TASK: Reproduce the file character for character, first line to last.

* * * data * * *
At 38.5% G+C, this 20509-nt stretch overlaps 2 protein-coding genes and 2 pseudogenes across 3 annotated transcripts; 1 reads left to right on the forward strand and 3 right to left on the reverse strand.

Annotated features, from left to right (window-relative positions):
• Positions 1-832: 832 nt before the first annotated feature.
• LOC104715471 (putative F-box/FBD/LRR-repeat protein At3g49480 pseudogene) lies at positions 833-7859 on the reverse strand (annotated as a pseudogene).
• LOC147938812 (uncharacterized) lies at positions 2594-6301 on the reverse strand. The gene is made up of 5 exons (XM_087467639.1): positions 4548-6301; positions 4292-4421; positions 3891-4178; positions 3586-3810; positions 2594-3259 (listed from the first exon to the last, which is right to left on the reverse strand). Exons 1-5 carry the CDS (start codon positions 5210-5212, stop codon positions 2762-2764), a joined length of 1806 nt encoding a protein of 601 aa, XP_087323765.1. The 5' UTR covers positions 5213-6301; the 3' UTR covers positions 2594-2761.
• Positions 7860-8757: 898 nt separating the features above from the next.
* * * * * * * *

At 38.5% G+C, this 20509-nt stretch overlaps 2 protein-coding genes and 2 pseudogenes across 3 annotated transcripts; 1 reads left to right on the forward strand and 3 right to left on the reverse strand.

Annotated features, from left to right (window-relative positions):
• Positions 1-832: 832 nt before the first annotated feature.
• LOC104715471 (putative F-box/FBD/LRR-repeat protein At3g49480 pseudogene) lies at positions 833-7859 on the reverse strand (annotated as a pseudogene).
• LOC147938812 (uncharacterized) lies at positions 2594-6301 on the reverse strand. The gene is made up of 5 exons (XM_087467639.1): positions 4548-6301; positions 4292-4421; positions 3891-4178; positions 3586-3810; positions 2594-3259 (listed from the first exon to the last, which is right to left on the reverse strand). Exons 1-5 carry the CDS (start codon positions 5210-5212, stop codon positions 2762-2764), a joined length of 1806 nt encoding a protein of 601 aa, XP_087323765.1. The 5' UTR covers positions 5213-6301; the 3' UTR covers positions 2594-2761.
• Positions 7860-8757: 898 nt separating the features above from the next.